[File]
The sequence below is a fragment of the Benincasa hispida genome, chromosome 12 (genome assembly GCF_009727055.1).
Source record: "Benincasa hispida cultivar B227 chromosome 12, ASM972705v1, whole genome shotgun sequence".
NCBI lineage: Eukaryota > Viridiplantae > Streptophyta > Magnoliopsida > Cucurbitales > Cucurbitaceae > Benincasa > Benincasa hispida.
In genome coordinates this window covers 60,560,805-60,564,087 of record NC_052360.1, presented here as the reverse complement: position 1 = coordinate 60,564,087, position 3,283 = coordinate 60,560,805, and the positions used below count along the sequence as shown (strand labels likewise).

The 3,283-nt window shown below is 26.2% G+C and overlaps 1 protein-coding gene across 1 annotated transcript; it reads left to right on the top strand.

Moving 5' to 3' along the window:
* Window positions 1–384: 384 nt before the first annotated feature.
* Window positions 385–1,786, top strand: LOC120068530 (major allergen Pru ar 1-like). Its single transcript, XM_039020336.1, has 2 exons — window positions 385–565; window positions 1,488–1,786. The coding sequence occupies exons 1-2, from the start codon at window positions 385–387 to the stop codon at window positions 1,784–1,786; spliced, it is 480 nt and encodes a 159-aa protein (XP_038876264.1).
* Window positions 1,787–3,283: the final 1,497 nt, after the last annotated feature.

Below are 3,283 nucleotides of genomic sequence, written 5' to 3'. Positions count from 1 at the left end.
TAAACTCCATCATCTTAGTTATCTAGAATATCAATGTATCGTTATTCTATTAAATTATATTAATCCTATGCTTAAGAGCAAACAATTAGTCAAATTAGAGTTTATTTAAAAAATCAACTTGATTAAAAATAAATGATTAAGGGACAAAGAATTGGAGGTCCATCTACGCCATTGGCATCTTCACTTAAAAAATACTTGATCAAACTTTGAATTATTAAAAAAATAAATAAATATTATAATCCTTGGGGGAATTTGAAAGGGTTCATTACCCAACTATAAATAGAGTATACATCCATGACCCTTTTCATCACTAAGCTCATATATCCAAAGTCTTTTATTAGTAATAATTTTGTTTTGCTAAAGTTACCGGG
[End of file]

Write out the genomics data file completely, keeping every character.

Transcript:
The sequence below is a fragment of the Benincasa hispida genome, chromosome 12 (genome assembly GCF_009727055.1).
Source record: "Benincasa hispida cultivar B227 chromosome 12, ASM972705v1, whole genome shotgun sequence".
NCBI lineage: Eukaryota > Viridiplantae > Streptophyta > Magnoliopsida > Cucurbitales > Cucurbitaceae > Benincasa > Benincasa hispida.
In genome coordinates this window covers 60,560,805-60,564,087 of record NC_052360.1, presented here as the reverse complement: position 1 = coordinate 60,564,087, position 3,283 = coordinate 60,560,805, and the positions used below count along the sequence as shown (strand labels likewise).

The 3,283-nt window shown below is 26.2% G+C and overlaps 1 protein-coding gene across 1 annotated transcript; it reads left to right on the top strand.

Moving 5' to 3' along the window:
* Window positions 1–384: 384 nt before the first annotated feature.
* Window positions 385–1,786, top strand: LOC120068530 (major allergen Pru ar 1-like). Its single transcript, XM_039020336.1, has 2 exons — window positions 385–565; window positions 1,488–1,786. The coding sequence occupies exons 1-2, from the start codon at window positions 385–387 to the stop codon at window positions 1,784–1,786; spliced, it is 480 nt and encodes a 159-aa protein (XP_038876264.1).
* Window positions 1,787–3,283: the final 1,497 nt, after the last annotated feature.

Below are 3,283 nucleotides of genomic sequence, written 5' to 3'. Positions count from 1 at the left end.
TAAACTCCATCATCTTAGTTATCTAGAATATCAATGTATCGTTATTCTATTAAATTATATTAATCCTATGCTTAAGAGCAAACAATTAGTCAAATTAGAGTTTATTTAAAAAATCAACTTGATTAAAAATAAATGATTAAGGGACAAAGAATTGGAGGTCCATCTACGCCATTGGCATCTTCACTTAAAAAATACTTGATCAAACTTTGAATTATTAAAAAAATAAATAAATATTATAATCCTTGGGGGAATTTGAAAGGGTTCATTACCCAACTATAAATAGAGTATACATCCATGACCCTTTTCATCACTAAGCTCATATATCCAAAGTCTTTTATTAGTAATAATTTTGTTTTGCTAAAGTTACCGGG